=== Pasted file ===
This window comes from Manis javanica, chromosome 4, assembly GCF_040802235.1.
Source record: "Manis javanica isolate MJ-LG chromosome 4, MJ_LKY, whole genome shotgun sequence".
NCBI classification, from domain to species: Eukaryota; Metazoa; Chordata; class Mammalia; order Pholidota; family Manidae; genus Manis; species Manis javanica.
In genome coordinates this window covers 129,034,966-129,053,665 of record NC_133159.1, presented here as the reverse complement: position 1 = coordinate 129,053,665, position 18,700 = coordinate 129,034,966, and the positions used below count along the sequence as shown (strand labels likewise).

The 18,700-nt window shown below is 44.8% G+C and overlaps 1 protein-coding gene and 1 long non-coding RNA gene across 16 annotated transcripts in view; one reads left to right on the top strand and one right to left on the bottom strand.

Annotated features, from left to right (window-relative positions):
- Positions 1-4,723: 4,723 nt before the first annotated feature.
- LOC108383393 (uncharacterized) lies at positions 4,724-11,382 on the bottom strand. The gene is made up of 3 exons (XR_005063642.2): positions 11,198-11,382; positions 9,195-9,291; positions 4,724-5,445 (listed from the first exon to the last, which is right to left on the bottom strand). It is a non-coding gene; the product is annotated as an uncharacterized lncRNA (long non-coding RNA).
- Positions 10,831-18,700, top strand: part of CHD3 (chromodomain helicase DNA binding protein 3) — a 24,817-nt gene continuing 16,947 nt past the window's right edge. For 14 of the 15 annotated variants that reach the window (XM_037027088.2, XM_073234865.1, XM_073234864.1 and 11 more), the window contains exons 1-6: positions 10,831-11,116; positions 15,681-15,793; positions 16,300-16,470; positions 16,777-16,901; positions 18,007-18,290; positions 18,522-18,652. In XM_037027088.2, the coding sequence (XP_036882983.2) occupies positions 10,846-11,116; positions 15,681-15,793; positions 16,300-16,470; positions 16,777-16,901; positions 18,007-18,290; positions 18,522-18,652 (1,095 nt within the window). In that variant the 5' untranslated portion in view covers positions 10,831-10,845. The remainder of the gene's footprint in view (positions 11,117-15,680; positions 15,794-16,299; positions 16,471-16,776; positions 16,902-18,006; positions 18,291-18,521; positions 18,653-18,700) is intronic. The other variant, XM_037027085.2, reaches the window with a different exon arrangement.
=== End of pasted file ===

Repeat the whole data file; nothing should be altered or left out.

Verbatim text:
This window comes from Manis javanica, chromosome 4, assembly GCF_040802235.1.
Source record: "Manis javanica isolate MJ-LG chromosome 4, MJ_LKY, whole genome shotgun sequence".
NCBI classification, from domain to species: Eukaryota; Metazoa; Chordata; class Mammalia; order Pholidota; family Manidae; genus Manis; species Manis javanica.
In genome coordinates this window covers 129,034,966-129,053,665 of record NC_133159.1, presented here as the reverse complement: position 1 = coordinate 129,053,665, position 18,700 = coordinate 129,034,966, and the positions used below count along the sequence as shown (strand labels likewise).

The 18,700-nt window shown below is 44.8% G+C and overlaps 1 protein-coding gene and 1 long non-coding RNA gene across 16 annotated transcripts in view; one reads left to right on the top strand and one right to left on the bottom strand.

Annotated features, from left to right (window-relative positions):
- Positions 1-4,723: 4,723 nt before the first annotated feature.
- LOC108383393 (uncharacterized) lies at positions 4,724-11,382 on the bottom strand. The gene is made up of 3 exons (XR_005063642.2): positions 11,198-11,382; positions 9,195-9,291; positions 4,724-5,445 (listed from the first exon to the last, which is right to left on the bottom strand). It is a non-coding gene; the product is annotated as an uncharacterized lncRNA (long non-coding RNA).
- Positions 10,831-18,700, top strand: part of CHD3 (chromodomain helicase DNA binding protein 3) — a 24,817-nt gene continuing 16,947 nt past the window's right edge. For 14 of the 15 annotated variants that reach the window (XM_037027088.2, XM_073234865.1, XM_073234864.1 and 11 more), the window contains exons 1-6: positions 10,831-11,116; positions 15,681-15,793; positions 16,300-16,470; positions 16,777-16,901; positions 18,007-18,290; positions 18,522-18,652. In XM_037027088.2, the coding sequence (XP_036882983.2) occupies positions 10,846-11,116; positions 15,681-15,793; positions 16,300-16,470; positions 16,777-16,901; positions 18,007-18,290; positions 18,522-18,652 (1,095 nt within the window). In that variant the 5' untranslated portion in view covers positions 10,831-10,845. The remainder of the gene's footprint in view (positions 11,117-15,680; positions 15,794-16,299; positions 16,471-16,776; positions 16,902-18,006; positions 18,291-18,521; positions 18,653-18,700) is intronic. The other variant, XM_037027085.2, reaches the window with a different exon arrangement.